What in the World is Diversity?

Just what in the world do “they” (presumably the government) mean by diversity? It’s all the rage now–government, universities, public schools, businesses. It’s supposed to be the goal of  the segmented institutions in a U.S. society which is an already highly blended country of many nationalities, cultures, religions, united by language and its own culture known as American.

Curiously, the more we begin to pigeon-hole people by any one, two or three or four government-defined categories of race, diversity and interest, the more we promote segregation instead of integration which was the Holy Grail of the civil rights movement after years of slavery and its extension, southern Jim Crow laws and northern red-lining. The weapon against that was anti-discrimination. It was all about skin color.

However, now we’re into diversity which is more than not discriminating. I read an editorial the other day in my hometown newspaper in western Pennsylvania that called for greater diversity in the region. The term was not defined. However, this is an area settled originally by Scot-Irish-Germans then later flooded with peoples whose names ended in ic or ich, or e, i, o, ski, and sometimes z. Nearly every group still has an ethnic club or organization celebrating its national heritage.

Lately, with the advent of hyrdaulic fracking and the drilling for gas and oil, people with names ending in ia and ez have been coming in so I can only assume that this is the needed diversity, but I don’t recall anyone calling for names ending in hin, ei, ho or hi. I guess it’s a matter of perspective as was indicated when a group at the Italian club in a small coal-mining area was asked about their opinions about fracking. One man said it was ok except for the foreigners coming in. Asked what he meant, he said, “You know. Those people from Kentucky, Colorado, Oklahoma and Texas.” And, he didn’t mean Latinos.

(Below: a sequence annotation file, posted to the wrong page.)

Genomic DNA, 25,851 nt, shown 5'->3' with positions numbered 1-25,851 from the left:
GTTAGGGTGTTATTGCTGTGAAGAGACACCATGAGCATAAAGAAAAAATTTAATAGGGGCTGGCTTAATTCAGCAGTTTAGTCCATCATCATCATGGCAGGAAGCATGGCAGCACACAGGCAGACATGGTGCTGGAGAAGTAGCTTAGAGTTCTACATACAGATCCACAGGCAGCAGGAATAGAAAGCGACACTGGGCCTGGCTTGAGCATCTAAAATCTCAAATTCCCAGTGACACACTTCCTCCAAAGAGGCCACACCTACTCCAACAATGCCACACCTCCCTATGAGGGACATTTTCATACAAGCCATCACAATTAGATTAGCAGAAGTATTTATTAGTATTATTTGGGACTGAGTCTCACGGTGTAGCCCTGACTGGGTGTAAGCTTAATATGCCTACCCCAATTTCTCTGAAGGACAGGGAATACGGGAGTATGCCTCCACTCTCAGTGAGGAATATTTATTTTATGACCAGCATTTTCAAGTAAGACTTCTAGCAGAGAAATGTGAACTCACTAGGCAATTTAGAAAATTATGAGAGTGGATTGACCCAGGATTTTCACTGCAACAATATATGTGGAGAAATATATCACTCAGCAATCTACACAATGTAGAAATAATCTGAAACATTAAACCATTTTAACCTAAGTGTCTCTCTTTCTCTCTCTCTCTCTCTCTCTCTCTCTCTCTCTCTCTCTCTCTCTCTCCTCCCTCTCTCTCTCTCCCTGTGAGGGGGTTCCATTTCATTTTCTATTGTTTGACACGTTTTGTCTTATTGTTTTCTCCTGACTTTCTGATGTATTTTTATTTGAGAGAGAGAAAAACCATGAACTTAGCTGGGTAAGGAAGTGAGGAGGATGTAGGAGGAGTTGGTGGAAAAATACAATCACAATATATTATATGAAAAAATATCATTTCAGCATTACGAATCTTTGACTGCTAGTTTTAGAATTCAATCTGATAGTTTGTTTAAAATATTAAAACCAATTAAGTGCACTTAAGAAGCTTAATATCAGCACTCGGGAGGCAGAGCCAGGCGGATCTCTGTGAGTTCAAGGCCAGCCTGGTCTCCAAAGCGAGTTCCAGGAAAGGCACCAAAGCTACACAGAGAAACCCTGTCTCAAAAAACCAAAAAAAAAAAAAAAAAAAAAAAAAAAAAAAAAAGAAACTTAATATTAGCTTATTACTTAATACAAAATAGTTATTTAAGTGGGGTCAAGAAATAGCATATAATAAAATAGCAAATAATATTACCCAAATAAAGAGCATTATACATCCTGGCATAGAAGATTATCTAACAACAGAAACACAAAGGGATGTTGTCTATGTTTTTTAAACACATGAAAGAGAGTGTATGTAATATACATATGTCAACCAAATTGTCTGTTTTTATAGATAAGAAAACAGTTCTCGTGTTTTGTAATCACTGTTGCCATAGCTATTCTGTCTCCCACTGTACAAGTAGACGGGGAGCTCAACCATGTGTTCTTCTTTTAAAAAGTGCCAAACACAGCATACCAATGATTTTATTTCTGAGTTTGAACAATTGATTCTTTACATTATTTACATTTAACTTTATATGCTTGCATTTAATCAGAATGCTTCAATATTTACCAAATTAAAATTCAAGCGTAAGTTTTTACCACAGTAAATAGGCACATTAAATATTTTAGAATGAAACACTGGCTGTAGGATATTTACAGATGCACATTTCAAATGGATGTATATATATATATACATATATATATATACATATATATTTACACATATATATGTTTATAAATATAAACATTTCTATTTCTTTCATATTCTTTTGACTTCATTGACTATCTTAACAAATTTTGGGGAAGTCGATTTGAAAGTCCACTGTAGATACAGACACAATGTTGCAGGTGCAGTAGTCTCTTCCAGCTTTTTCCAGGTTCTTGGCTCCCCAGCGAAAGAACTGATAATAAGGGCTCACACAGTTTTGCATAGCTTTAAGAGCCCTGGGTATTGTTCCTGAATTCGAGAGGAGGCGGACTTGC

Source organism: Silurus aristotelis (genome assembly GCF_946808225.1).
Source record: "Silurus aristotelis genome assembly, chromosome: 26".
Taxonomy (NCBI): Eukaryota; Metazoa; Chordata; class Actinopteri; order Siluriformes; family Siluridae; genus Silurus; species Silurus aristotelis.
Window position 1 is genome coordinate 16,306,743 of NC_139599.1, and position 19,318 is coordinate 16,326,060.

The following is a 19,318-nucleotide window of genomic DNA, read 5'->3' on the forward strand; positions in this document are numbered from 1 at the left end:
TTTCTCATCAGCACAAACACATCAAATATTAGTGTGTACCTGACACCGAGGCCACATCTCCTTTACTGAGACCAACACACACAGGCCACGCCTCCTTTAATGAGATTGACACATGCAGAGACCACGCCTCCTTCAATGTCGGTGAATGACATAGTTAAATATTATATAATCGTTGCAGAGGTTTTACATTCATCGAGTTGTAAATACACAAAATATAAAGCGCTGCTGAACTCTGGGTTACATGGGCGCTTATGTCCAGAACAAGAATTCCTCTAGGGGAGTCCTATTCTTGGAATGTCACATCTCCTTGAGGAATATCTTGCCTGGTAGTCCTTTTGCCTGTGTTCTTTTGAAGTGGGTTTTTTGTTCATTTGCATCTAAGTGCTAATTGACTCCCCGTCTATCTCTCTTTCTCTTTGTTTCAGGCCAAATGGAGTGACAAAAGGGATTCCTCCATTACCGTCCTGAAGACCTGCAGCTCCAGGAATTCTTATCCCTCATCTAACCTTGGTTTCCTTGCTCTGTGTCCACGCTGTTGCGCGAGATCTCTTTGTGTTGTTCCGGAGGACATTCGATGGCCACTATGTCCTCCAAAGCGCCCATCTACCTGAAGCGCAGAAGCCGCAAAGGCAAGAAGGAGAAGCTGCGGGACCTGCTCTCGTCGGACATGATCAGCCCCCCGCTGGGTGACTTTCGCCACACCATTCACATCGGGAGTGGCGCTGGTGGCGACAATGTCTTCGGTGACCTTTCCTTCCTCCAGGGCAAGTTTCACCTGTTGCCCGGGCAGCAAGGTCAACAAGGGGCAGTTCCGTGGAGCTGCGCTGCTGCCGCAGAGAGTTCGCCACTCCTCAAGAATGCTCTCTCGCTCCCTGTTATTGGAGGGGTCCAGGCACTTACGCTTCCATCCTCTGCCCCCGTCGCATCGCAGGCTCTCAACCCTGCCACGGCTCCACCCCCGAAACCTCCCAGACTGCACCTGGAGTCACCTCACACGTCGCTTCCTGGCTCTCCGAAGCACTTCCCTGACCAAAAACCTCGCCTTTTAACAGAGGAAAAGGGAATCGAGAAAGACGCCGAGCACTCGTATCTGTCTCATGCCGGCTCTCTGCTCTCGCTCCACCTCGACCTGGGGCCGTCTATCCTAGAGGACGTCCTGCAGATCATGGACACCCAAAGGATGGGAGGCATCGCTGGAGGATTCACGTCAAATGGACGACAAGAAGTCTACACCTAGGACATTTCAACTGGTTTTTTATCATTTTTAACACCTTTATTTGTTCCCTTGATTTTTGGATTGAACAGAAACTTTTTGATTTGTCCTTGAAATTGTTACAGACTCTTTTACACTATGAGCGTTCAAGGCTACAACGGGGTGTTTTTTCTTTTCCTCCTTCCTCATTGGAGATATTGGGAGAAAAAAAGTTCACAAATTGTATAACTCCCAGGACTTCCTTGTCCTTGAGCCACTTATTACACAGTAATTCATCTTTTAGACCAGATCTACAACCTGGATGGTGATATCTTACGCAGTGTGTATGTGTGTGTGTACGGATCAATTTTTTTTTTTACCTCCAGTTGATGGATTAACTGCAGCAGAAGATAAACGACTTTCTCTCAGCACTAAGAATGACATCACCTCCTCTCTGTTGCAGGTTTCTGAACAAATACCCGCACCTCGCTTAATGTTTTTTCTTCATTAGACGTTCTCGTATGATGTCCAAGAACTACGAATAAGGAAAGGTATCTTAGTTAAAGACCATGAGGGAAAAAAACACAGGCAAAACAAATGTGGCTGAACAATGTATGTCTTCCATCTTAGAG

Diversity, however, is more than skin color or looks. It includes beliefs and it includes how one acts out about those beliefs. This is shaky ground for government interference. In the last 10 days, I spent time traveling for family get-togethers and I reflected on the diversity in these almost all white gatherings. The non-whites, by the way, included a newly wed couple Indian-American (India). One was Hindu and the other Muslim. They included Christians (white) in their wedding party, too. I talked also with a woman of color – originally from Canada who said she liked where she lived except for its being conservative. So much for liberal diversity.

Others in these get-togethers were of Italian, Serbian, French, and United Kingdom derivation. Religions in and out of the family included Catholics, Protestants, Evangelicals, Jews, aetheists, agnostics, not-sures, and Muslim and Hindu. Political beliefs included Democrat/liberal/progressive, Republican/conservative/tea party/establishment, Independent/Democrat/Republican, and pure and partial Libertarian. Age categories ranged from 19-month-olds to 83 years old. Health conditions, mental and physical, ranged from very good to not-so-good with a variety of afflictions, past and present, and histories of happiness, woe and loss.

Diversity and political correction police would probably have labeled the groups non-diverse because of the absence of African-Americans, or because the groups were economically too tightly grouped (though not necessarily at birth). We didn’t sit around talking just politics or religion although one man did confess that he doesn’t talk politics with his wife because she’s a totally committed, life-long Democrat and it’s useless. Conversations instead focused on family, children, friends, relationships, health, common interests, occupations, making a living, the economy, the medical system, weather, travel, communities, the past and  future.

These were real conversations of people bonded in a hundred different ways not defined by government ideologues and idealists who, I suspect, define “diversity” as people of mixed background, all of whom agree politically with them.


Opinions expressed here do not necessarily reflect the views of Gabber publishers, staff or advertisers.

Don't be shy. Tell us what you think.